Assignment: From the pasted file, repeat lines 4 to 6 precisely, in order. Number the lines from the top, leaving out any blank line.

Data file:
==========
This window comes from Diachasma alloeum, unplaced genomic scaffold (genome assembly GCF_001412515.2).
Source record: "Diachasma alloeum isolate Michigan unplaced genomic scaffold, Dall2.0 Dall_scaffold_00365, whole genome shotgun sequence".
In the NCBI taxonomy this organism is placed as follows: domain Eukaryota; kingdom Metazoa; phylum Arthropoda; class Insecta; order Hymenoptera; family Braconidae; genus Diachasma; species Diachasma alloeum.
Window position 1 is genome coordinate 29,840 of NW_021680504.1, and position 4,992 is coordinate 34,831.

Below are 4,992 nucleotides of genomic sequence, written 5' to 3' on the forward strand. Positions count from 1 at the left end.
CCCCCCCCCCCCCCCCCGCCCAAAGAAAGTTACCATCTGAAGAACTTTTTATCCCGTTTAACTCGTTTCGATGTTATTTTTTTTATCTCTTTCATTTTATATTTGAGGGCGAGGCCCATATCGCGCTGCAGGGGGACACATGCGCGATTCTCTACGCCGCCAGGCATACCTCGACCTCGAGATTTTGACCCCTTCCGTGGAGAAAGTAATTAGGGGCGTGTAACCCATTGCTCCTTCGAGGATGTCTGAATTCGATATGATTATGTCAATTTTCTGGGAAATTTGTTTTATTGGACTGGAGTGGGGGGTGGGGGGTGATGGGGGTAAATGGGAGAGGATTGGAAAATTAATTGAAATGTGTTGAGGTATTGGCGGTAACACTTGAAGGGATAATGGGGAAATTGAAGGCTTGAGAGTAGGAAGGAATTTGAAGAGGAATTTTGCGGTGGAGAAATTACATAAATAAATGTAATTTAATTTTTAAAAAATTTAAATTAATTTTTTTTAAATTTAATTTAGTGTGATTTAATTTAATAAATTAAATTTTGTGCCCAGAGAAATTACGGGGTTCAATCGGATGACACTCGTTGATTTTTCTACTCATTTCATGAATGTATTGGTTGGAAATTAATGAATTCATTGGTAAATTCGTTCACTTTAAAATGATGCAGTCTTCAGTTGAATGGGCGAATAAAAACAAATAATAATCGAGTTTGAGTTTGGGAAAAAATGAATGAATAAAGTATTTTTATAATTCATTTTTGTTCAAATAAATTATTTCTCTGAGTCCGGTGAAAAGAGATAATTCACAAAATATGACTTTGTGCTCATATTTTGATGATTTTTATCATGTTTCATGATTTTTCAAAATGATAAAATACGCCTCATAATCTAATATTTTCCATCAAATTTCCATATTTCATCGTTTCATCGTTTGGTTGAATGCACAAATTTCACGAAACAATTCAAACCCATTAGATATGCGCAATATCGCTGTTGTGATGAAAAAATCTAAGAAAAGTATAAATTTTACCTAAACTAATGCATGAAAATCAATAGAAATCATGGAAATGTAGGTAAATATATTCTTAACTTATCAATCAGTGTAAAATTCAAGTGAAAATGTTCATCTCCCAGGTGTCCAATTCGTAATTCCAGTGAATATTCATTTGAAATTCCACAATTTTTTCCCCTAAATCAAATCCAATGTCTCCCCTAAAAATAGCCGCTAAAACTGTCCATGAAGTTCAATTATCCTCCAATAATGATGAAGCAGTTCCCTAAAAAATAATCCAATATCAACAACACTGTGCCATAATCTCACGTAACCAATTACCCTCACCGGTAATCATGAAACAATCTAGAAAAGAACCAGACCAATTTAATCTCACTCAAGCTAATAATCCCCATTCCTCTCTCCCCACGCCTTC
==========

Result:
Window position 1 is genome coordinate 29,840 of NW_021680504.1, and position 4,992 is coordinate 34,831.

Below are 4,992 nucleotides of genomic sequence, written 5' to 3' on the forward strand. Positions count from 1 at the left end.
CCCCCCCCCCCCCCCCCGCCCAAAGAAAGTTACCATCTGAAGAACTTTTTATCCCGTTTAACTCGTTTCGATGTTATTTTTTTTATCTCTTTCATTTTATATTTGAGGGCGAGGCCCATATCGCGCTGCAGGGGGACACATGCGCGATTCTCTACGCCGCCAGGCATACCTCGACCTCGAGATTTTGACCCCTTCCGTGGAGAAAGTAATTAGGGGCGTGTAACCCATTGCTCCTTCGAGGATGTCTGAATTCGATATGATTATGTCAATTTTCTGGGAAATTTGTTTTATTGGACTGGAGTGGGGGGTGGGGGGTGATGGGGGTAAATGGGAGAGGATTGGAAAATTAATTGAAATGTGTTGAGGTATTGGCGGTAACACTTGAAGGGATAATGGGGAAATTGAAGGCTTGAGAGTAGGAAGGAATTTGAAGAGGAATTTTGCGGTGGAGAAATTACATAAATAAATGTAATTTAATTTTTAAAAAATTTAAATTAATTTTTTTTAAATTTAATTTAGTGTGATTTAATTTAATAAATTAAATTTTGTGCCCAGAGAAATTACGGGGTTCAATCGGATGACACTCGTTGATTTTTCTACTCATTTCATGAATGTATTGGTTGGAAATTAATGAATTCATTGGTAAATTCGTTCACTTTAAAATGATGCAGTCTTCAGTTGAATGGGCGAATAAAAACAAATAATAATCGAGTTTGAGTTTGGGAAAAAATGAATGAATAAAGTATTTTTATAATTCATTTTTGTTCAAATAAATTATTTCTCTGAGTCCGGTGAAAAGAGATAATTCACAAAATATGACTTTGTGCTCATATTTTGATGATTTTTATCATGTTTCATGATTTTTCAAAATGATAAAATACGCCTCATAATCTAATATTTTCCATCAAATTTCCATATTTCATCGTTTCATCGTTTGGTTGAATGCACAAATTTCACGAAACAATTCAAACCCATTAGATATGCGCAATATCGCTGTTGTGATGAAAAAATCTAAGAAAAGTATAAATTTTACCTAAACTAATGCATGAAAATCAATAGAAATCATGGAAATGTAGGTAAATATATTCTTAACTTATCAATCAGTGTAAAATTCAAGTGAAAATGTTCATCTCCCAGGTGTCCAATTCGTAATTCCAGTGAATATTCATTTGAAATTCCACAATTTTTTCCCCTAAATCAAATCCAATGTCTCCCCTAAAAATAGCCGCTAAAACTGTCCATGAAGTTCAATTATCCTCCAATAATGATGAAGCAGTTCCCTAAAAAATAATCCAATATCAACAACACTGTGCCATAATCTCACGTAACCAATTACCCTCACCGGTAATCATGAAACAATCTAGAAAAGAACCAGACCAATTTAATCTCACTCAAGCTAATAATCCCCATTCCTCTCTCCCCACGCCTTC